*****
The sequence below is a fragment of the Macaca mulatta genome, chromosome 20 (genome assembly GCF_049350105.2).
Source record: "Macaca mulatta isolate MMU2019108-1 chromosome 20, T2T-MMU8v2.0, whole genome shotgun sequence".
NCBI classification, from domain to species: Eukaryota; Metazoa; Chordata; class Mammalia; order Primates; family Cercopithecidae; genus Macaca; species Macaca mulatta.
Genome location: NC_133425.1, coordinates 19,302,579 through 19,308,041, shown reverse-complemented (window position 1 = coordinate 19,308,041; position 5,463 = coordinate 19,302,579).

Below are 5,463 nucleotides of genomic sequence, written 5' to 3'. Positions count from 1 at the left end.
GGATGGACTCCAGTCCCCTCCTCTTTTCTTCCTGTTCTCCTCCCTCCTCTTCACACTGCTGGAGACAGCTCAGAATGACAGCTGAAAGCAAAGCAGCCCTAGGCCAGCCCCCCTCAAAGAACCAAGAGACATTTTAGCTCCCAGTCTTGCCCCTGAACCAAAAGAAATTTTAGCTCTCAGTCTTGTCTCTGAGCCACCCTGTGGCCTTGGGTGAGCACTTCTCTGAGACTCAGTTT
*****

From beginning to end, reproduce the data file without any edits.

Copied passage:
The sequence below is a fragment of the Macaca mulatta genome, chromosome 20 (genome assembly GCF_049350105.2).
Source record: "Macaca mulatta isolate MMU2019108-1 chromosome 20, T2T-MMU8v2.0, whole genome shotgun sequence".
NCBI classification, from domain to species: Eukaryota; Metazoa; Chordata; class Mammalia; order Primates; family Cercopithecidae; genus Macaca; species Macaca mulatta.
Genome location: NC_133425.1, coordinates 19,302,579 through 19,308,041, shown reverse-complemented (window position 1 = coordinate 19,308,041; position 5,463 = coordinate 19,302,579).

Below are 5,463 nucleotides of genomic sequence, written 5' to 3'. Positions count from 1 at the left end.
GGATGGACTCCAGTCCCCTCCTCTTTTCTTCCTGTTCTCCTCCCTCCTCTTCACACTGCTGGAGACAGCTCAGAATGACAGCTGAAAGCAAAGCAGCCCTAGGCCAGCCCCCCTCAAAGAACCAAGAGACATTTTAGCTCCCAGTCTTGCCCCTGAACCAAAAGAAATTTTAGCTCTCAGTCTTGTCTCTGAGCCACCCTGTGGCCTTGGGTGAGCACTTCTCTGAGACTCAGTTT